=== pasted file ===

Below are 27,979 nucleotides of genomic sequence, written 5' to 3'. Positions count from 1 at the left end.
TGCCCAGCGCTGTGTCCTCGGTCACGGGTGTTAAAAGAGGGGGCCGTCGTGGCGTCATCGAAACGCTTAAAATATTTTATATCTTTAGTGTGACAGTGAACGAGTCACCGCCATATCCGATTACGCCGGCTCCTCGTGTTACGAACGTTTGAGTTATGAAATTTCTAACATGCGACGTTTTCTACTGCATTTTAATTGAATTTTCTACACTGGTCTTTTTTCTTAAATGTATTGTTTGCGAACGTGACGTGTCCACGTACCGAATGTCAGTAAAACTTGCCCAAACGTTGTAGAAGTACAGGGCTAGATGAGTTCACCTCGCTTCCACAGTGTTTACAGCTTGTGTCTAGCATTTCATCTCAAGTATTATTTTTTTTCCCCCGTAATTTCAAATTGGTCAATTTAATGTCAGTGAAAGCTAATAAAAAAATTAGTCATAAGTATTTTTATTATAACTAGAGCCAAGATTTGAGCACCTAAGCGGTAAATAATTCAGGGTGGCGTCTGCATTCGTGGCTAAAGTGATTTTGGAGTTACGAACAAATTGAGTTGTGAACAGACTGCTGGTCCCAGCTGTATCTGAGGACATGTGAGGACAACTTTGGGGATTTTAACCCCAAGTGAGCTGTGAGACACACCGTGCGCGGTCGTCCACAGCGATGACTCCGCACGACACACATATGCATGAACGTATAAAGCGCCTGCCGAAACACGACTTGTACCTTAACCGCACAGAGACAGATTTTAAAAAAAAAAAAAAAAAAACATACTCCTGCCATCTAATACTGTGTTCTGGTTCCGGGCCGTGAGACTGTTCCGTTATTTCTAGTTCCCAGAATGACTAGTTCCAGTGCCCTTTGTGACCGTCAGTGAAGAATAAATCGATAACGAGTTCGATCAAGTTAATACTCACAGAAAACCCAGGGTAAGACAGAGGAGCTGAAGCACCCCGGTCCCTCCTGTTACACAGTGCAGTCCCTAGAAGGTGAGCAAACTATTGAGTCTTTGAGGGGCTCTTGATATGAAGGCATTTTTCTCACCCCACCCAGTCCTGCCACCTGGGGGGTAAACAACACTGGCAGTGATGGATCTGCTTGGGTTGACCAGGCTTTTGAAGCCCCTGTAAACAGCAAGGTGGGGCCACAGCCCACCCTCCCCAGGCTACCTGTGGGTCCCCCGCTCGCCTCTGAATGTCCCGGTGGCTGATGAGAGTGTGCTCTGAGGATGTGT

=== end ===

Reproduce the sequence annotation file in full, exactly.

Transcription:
Below are 27,979 nucleotides of genomic sequence, written 5' to 3'. Positions count from 1 at the left end.
TGCCCAGCGCTGTGTCCTCGGTCACGGGTGTTAAAAGAGGGGGCCGTCGTGGCGTCATCGAAACGCTTAAAATATTTTATATCTTTAGTGTGACAGTGAACGAGTCACCGCCATATCCGATTACGCCGGCTCCTCGTGTTACGAACGTTTGAGTTATGAAATTTCTAACATGCGACGTTTTCTACTGCATTTTAATTGAATTTTCTACACTGGTCTTTTTTCTTAAATGTATTGTTTGCGAACGTGACGTGTCCACGTACCGAATGTCAGTAAAACTTGCCCAAACGTTGTAGAAGTACAGGGCTAGATGAGTTCACCTCGCTTCCACAGTGTTTACAGCTTGTGTCTAGCATTTCATCTCAAGTATTATTTTTTTTCCCCCGTAATTTCAAATTGGTCAATTTAATGTCAGTGAAAGCTAATAAAAAAATTAGTCATAAGTATTTTTATTATAACTAGAGCCAAGATTTGAGCACCTAAGCGGTAAATAATTCAGGGTGGCGTCTGCATTCGTGGCTAAAGTGATTTTGGAGTTACGAACAAATTGAGTTGTGAACAGACTGCTGGTCCCAGCTGTATCTGAGGACATGTGAGGACAACTTTGGGGATTTTAACCCCAAGTGAGCTGTGAGACACACCGTGCGCGGTCGTCCACAGCGATGACTCCGCACGACACACATATGCATGAACGTATAAAGCGCCTGCCGAAACACGACTTGTACCTTAACCGCACAGAGACAGATTTTAAAAAAAAAAAAAAAAAAACATACTCCTGCCATCTAATACTGTGTTCTGGTTCCGGGCCGTGAGACTGTTCCGTTATTTCTAGTTCCCAGAATGACTAGTTCCAGTGCCCTTTGTGACCGTCAGTGAAGAATAAATCGATAACGAGTTCGATCAAGTTAATACTCACAGAAAACCCAGGGTAAGACAGAGGAGCTGAAGCACCCCGGTCCCTCCTGTTACACAGTGCAGTCCCTAGAAGGTGAGCAAACTATTGAGTCTTTGAGGGGCTCTTGATATGAAGGCATTTTTCTCACCCCACCCAGTCCTGCCACCTGGGGGGTAAACAACACTGGCAGTGATGGATCTGCTTGGGTTGACCAGGCTTTTGAAGCCCCTGTAAACAGCAAGGTGGGGCCACAGCCCACCCTCCCCAGGCTACCTGTGGGTCCCCCGCTCGCCTCTGAATGTCCCGGTGGCTGATGAGAGTGTGCTCTGAGGATGTGT